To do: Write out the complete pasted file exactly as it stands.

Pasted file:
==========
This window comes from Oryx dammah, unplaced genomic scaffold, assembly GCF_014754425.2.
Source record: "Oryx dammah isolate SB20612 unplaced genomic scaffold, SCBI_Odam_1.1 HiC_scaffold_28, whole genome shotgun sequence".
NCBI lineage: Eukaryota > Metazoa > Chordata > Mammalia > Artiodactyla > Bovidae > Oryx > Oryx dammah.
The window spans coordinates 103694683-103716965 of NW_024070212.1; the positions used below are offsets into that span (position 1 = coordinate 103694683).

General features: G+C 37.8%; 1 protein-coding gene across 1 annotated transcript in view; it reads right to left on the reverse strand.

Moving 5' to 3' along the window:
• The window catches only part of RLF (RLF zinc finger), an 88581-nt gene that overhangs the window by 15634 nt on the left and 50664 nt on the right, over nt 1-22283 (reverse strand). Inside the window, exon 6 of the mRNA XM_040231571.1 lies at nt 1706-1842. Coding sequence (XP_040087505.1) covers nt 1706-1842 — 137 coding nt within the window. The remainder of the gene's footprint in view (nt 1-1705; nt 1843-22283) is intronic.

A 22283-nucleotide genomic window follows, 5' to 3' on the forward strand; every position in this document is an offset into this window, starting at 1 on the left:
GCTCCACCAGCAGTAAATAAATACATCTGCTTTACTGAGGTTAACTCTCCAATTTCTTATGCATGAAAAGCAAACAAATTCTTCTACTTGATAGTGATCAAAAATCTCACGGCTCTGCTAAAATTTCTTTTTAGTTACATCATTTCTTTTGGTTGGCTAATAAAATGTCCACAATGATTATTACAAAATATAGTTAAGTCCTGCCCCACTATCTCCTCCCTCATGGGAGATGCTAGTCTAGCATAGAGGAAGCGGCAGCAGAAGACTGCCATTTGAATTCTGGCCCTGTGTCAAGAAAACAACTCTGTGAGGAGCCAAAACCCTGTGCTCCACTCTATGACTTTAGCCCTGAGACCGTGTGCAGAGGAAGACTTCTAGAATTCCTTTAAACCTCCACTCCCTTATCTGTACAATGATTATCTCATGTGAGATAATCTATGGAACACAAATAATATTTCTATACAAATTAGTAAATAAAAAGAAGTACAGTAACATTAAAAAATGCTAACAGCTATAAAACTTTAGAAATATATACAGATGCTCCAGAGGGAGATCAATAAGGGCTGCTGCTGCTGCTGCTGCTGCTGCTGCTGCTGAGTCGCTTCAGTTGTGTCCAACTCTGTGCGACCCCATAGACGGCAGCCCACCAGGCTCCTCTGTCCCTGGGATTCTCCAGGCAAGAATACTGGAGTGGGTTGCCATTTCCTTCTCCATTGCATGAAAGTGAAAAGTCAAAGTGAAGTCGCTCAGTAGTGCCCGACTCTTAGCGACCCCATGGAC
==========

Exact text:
This window comes from Oryx dammah, unplaced genomic scaffold, assembly GCF_014754425.2.
Source record: "Oryx dammah isolate SB20612 unplaced genomic scaffold, SCBI_Odam_1.1 HiC_scaffold_28, whole genome shotgun sequence".
NCBI lineage: Eukaryota > Metazoa > Chordata > Mammalia > Artiodactyla > Bovidae > Oryx > Oryx dammah.
The window spans coordinates 103694683-103716965 of NW_024070212.1; the positions used below are offsets into that span (position 1 = coordinate 103694683).

General features: G+C 37.8%; 1 protein-coding gene across 1 annotated transcript in view; it reads right to left on the reverse strand.

Moving 5' to 3' along the window:
• The window catches only part of RLF (RLF zinc finger), an 88581-nt gene that overhangs the window by 15634 nt on the left and 50664 nt on the right, over nt 1-22283 (reverse strand). Inside the window, exon 6 of the mRNA XM_040231571.1 lies at nt 1706-1842. Coding sequence (XP_040087505.1) covers nt 1706-1842 — 137 coding nt within the window. The remainder of the gene's footprint in view (nt 1-1705; nt 1843-22283) is intronic.

A 22283-nucleotide genomic window follows, 5' to 3' on the forward strand; every position in this document is an offset into this window, starting at 1 on the left:
GCTCCACCAGCAGTAAATAAATACATCTGCTTTACTGAGGTTAACTCTCCAATTTCTTATGCATGAAAAGCAAACAAATTCTTCTACTTGATAGTGATCAAAAATCTCACGGCTCTGCTAAAATTTCTTTTTAGTTACATCATTTCTTTTGGTTGGCTAATAAAATGTCCACAATGATTATTACAAAATATAGTTAAGTCCTGCCCCACTATCTCCTCCCTCATGGGAGATGCTAGTCTAGCATAGAGGAAGCGGCAGCAGAAGACTGCCATTTGAATTCTGGCCCTGTGTCAAGAAAACAACTCTGTGAGGAGCCAAAACCCTGTGCTCCACTCTATGACTTTAGCCCTGAGACCGTGTGCAGAGGAAGACTTCTAGAATTCCTTTAAACCTCCACTCCCTTATCTGTACAATGATTATCTCATGTGAGATAATCTATGGAACACAAATAATATTTCTATACAAATTAGTAAATAAAAAGAAGTACAGTAACATTAAAAAATGCTAACAGCTATAAAACTTTAGAAATATATACAGATGCTCCAGAGGGAGATCAATAAGGGCTGCTGCTGCTGCTGCTGCTGCTGCTGCTGCTGAGTCGCTTCAGTTGTGTCCAACTCTGTGCGACCCCATAGACGGCAGCCCACCAGGCTCCTCTGTCCCTGGGATTCTCCAGGCAAGAATACTGGAGTGGGTTGCCATTTCCTTCTCCATTGCATGAAAGTGAAAAGTCAAAGTGAAGTCGCTCAGTAGTGCCCGACTCTTAGCGACCCCATGGAC